Exodus: Gods And Kings cements the return of the Biblical epic. For years it looked as though the sub-genre of Bible story adaptations was done and dusted, gone were things like The Ten Commandments while even Mel Gibson’s The Passion Of The Christ felt a much more intimate story than it did grand. But it seems the Bible is making a comeback amid all the comic book adaptations. Last year Darren Aronofsky gave us the wonderfully bonkers Noah and now one of Hollywood’s most big-scale directors Ridley Scott has turned his attention to the story of Moses.
The film rarely strays far from the source material charted in the Book Of Exodus. The prologue only briefly touches on Moses and his basket before throwing us head-first into a battle wherein the Egyptians, led by Ramses (Joel Edgerton) and his adopted brother Moses (Christian Bale), defeat the Hittite Army. But in the process Moses saves Ramses’ life putting into motion a prophecy that leads Ramses to believe Moses will usurp him as ruler of Egypt. With Moses cast out he soon finds God and together they will free the Jews while bringing bloody mayhem down on Egypt.
Ridley Scott has always had a bit of a fascination with god-like beings. From the wealthy living in pyramids in Blade Runner, the idea of the Emperor as a god in Gladiator right through to more recent efforts in Prometheus with mankind literally meeting his maker and realising he isn’t that keen on us. Exodus seems like a logical step for the world-building filmmaker and he never misses a beat to conjure images and ideas of biblical proportion.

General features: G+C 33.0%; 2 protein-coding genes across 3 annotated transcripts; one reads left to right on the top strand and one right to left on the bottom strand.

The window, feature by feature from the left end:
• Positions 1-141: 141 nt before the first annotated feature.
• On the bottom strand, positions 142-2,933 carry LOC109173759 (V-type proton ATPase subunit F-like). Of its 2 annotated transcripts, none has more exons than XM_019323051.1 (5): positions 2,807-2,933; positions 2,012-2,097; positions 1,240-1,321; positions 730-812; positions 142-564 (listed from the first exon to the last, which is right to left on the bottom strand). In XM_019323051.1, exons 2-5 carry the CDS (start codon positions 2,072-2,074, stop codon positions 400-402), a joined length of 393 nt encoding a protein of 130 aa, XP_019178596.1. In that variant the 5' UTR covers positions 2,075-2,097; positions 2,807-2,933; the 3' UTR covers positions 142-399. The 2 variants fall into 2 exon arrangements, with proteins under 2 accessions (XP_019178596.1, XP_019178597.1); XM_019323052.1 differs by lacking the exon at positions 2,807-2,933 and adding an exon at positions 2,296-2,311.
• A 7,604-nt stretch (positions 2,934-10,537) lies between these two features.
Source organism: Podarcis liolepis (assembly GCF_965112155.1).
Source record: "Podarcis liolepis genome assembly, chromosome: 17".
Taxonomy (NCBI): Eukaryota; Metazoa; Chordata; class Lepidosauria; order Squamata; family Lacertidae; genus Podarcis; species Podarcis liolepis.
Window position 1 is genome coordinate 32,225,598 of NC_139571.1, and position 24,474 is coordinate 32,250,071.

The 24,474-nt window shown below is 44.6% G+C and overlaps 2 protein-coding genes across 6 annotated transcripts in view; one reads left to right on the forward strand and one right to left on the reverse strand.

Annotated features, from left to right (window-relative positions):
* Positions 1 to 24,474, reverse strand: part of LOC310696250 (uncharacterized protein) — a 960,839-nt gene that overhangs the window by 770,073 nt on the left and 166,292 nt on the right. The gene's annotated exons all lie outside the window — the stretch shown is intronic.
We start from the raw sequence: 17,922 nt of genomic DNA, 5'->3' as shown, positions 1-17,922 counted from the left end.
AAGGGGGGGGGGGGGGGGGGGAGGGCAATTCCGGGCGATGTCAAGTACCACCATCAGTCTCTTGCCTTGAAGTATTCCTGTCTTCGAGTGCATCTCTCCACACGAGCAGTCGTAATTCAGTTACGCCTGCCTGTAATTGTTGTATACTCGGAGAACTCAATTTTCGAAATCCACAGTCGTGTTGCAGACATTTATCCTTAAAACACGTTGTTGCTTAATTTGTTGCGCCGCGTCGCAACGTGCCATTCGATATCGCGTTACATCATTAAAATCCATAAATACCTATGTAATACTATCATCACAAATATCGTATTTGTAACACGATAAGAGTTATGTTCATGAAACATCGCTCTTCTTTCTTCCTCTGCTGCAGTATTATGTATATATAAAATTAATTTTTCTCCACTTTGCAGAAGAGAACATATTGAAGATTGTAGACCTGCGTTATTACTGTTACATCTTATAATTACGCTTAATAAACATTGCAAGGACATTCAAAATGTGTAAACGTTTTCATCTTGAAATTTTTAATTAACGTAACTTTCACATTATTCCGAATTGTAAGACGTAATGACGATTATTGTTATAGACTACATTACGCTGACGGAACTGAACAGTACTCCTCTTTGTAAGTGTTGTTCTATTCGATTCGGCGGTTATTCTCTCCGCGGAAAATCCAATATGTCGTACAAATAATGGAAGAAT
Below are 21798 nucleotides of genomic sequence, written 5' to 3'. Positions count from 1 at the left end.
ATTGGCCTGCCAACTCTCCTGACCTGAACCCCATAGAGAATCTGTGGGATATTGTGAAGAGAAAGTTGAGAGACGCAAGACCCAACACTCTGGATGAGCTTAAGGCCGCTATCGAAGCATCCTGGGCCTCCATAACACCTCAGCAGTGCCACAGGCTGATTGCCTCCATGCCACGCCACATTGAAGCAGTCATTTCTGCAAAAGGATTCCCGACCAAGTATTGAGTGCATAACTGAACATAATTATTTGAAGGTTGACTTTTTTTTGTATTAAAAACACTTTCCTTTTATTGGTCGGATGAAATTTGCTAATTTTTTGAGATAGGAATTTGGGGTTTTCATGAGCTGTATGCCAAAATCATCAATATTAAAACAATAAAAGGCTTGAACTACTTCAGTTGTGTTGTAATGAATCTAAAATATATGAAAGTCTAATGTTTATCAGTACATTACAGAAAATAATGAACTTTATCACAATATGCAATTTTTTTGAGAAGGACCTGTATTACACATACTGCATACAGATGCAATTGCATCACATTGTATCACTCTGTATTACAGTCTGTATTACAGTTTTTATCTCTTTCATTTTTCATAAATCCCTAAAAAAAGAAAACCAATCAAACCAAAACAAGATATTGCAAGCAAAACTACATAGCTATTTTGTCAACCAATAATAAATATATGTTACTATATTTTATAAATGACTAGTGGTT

It’s visually staggering, every scene incorporating ideas of majesty and a sense of scale rarely seen on screen these days. It is a hark back to the golden era of Hollywood. There’s a moody sensibility to it, Scott utilising visual effects to heighten the ideas of a vengeful God watching over everything. But where Exodus really works is in dealing with the idea of God, man and the egos that drive religion. While Ramses stomps around spouting on about how he is a god the real God takes the form of a petulant child. So while the early politics of the film often lag a little the idea presented of a god’s point of view of humanity is riveting.
The performances waver between the sublime to the theatrical. Sigourney Weaver seems slightly wasted as Ramses’ cunning mother. John Turturro is often a little too camp to be fully believable as a Pharaoh while Ben Mendelsohn’s sniveling politician remains too villainous from the get-go. Thankfully Joel Edgerton is wonderfully boisterous and arrogant as Ramses, often managing to find levels of insecurity to implant just beneath all the ranting and raving. Bale meanwhile does what he does best; carries the film on his broad shoulders with a sense of early De Niro like gravity. At the beginning there is a cocky charm to his performance that soon descends into something more pensive as the stakes are raised.
A sprawling, sweeping film with ideas to burn and visuals to dazzle Exodus: Gods And Kings is big budget filmmaking of biblical proportions.